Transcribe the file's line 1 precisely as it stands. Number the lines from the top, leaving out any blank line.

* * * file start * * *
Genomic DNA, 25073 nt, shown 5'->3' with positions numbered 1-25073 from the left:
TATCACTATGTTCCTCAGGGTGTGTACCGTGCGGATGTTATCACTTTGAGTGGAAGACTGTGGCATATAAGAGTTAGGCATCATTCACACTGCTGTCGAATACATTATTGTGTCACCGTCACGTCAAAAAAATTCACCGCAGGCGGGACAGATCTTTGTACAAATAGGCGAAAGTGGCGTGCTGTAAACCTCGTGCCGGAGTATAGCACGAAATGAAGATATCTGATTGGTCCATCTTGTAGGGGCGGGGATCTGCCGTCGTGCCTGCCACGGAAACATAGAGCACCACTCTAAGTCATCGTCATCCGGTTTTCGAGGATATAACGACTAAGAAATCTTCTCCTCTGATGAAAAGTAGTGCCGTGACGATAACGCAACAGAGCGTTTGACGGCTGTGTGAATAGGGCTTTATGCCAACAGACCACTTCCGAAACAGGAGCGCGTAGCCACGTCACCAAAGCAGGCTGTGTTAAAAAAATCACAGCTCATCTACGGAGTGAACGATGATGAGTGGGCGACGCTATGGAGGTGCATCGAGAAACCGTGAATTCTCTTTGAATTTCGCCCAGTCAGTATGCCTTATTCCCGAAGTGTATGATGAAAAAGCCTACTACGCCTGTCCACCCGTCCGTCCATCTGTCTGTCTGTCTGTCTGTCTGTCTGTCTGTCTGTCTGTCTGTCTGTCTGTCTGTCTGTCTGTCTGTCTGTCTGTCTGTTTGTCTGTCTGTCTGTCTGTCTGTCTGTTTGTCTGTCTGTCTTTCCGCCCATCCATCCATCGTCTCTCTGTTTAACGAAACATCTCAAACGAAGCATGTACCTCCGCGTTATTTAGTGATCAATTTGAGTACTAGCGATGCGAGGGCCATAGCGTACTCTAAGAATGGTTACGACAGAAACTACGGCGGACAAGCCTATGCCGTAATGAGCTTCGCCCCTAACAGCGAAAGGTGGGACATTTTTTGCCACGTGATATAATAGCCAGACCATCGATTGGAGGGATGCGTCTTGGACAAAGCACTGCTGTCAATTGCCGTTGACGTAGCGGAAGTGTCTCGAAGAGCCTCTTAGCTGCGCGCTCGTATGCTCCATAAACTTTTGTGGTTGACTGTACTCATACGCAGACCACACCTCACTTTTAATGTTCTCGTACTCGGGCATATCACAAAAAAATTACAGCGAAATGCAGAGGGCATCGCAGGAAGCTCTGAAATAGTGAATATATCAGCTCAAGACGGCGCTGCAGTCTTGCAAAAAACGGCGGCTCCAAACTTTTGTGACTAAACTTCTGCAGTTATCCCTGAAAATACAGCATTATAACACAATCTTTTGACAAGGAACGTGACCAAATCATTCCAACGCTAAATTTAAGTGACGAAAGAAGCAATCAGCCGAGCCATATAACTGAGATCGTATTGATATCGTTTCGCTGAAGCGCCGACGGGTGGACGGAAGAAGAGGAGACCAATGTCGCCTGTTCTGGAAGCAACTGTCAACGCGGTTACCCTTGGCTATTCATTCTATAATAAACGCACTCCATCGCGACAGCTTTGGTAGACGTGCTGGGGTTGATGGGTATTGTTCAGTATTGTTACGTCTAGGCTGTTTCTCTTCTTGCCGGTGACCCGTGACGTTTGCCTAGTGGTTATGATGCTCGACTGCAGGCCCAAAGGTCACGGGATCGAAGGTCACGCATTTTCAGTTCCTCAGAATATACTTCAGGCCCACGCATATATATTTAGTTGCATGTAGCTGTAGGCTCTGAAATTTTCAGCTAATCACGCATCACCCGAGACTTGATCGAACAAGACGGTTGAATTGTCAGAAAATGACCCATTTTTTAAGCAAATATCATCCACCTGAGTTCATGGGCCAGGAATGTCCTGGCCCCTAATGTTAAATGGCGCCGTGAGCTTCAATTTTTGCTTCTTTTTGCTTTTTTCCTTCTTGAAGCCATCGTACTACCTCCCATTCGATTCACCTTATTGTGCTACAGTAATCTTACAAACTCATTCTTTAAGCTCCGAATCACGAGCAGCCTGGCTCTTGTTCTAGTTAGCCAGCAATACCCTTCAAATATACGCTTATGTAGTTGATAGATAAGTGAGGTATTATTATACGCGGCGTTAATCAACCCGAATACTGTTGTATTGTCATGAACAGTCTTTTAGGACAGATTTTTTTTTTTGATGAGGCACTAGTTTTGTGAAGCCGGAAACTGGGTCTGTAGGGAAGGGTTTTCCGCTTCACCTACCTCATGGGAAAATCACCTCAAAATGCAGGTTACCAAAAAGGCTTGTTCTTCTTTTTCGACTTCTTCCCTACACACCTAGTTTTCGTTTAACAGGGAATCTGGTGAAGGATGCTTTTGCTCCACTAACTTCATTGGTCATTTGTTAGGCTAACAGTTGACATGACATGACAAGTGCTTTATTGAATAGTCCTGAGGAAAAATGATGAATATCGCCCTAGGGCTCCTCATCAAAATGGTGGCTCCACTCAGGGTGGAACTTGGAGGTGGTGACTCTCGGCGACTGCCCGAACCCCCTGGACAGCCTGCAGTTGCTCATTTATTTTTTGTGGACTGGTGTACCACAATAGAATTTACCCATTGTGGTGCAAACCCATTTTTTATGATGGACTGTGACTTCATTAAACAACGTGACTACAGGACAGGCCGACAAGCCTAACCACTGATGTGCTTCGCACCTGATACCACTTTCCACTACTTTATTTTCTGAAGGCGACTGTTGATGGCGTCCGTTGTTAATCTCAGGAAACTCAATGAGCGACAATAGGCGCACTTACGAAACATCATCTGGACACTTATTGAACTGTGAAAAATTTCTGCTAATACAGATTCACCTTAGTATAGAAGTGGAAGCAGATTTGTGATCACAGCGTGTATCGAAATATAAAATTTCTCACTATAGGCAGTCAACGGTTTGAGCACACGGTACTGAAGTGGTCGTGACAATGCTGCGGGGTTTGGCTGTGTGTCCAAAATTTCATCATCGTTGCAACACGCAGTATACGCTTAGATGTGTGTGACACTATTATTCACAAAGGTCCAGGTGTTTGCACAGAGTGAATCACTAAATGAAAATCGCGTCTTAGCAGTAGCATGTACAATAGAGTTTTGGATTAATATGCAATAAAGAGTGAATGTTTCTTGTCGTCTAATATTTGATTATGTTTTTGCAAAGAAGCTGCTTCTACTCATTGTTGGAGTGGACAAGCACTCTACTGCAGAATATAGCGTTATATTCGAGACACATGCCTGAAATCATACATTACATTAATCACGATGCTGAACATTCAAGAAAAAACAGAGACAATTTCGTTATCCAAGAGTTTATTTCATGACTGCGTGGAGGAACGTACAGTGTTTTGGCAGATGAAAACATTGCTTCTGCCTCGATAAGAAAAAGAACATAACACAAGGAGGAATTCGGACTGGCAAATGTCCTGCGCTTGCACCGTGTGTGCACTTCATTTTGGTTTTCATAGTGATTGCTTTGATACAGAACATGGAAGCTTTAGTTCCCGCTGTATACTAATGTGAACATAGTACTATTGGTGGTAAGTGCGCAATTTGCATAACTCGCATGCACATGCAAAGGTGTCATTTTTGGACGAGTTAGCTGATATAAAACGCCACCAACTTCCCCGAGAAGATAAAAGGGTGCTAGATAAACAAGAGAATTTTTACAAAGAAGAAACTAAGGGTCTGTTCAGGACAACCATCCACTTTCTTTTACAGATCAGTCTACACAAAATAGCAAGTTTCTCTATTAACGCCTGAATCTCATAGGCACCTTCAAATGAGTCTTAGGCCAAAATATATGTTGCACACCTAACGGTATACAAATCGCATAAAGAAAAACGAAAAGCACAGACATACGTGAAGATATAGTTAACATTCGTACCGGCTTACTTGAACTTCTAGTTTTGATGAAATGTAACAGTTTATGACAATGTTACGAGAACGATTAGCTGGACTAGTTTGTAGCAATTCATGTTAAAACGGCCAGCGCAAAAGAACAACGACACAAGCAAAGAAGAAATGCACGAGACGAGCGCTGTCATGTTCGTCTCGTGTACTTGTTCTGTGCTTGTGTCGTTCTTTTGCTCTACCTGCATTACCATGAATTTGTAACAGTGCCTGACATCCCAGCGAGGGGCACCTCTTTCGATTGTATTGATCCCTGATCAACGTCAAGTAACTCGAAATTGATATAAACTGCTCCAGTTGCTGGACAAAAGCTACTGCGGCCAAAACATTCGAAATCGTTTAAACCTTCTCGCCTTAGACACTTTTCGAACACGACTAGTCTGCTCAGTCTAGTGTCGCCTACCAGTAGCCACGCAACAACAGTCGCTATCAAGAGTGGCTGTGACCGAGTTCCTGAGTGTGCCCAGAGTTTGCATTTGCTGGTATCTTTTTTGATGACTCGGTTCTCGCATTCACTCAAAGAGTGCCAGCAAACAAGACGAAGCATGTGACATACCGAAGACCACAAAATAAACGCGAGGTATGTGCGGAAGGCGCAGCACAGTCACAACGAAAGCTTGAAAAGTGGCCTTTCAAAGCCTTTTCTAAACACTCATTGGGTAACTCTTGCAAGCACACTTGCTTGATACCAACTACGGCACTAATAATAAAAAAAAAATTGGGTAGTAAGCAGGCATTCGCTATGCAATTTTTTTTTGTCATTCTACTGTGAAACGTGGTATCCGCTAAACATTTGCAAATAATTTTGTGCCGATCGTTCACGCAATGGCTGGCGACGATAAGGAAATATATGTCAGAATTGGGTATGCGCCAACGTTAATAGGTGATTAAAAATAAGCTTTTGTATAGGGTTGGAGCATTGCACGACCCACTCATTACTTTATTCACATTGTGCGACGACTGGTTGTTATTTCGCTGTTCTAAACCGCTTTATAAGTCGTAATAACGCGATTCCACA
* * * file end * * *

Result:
Genomic DNA, 25073 nt, shown 5'->3' with positions numbered 1-25073 from the left: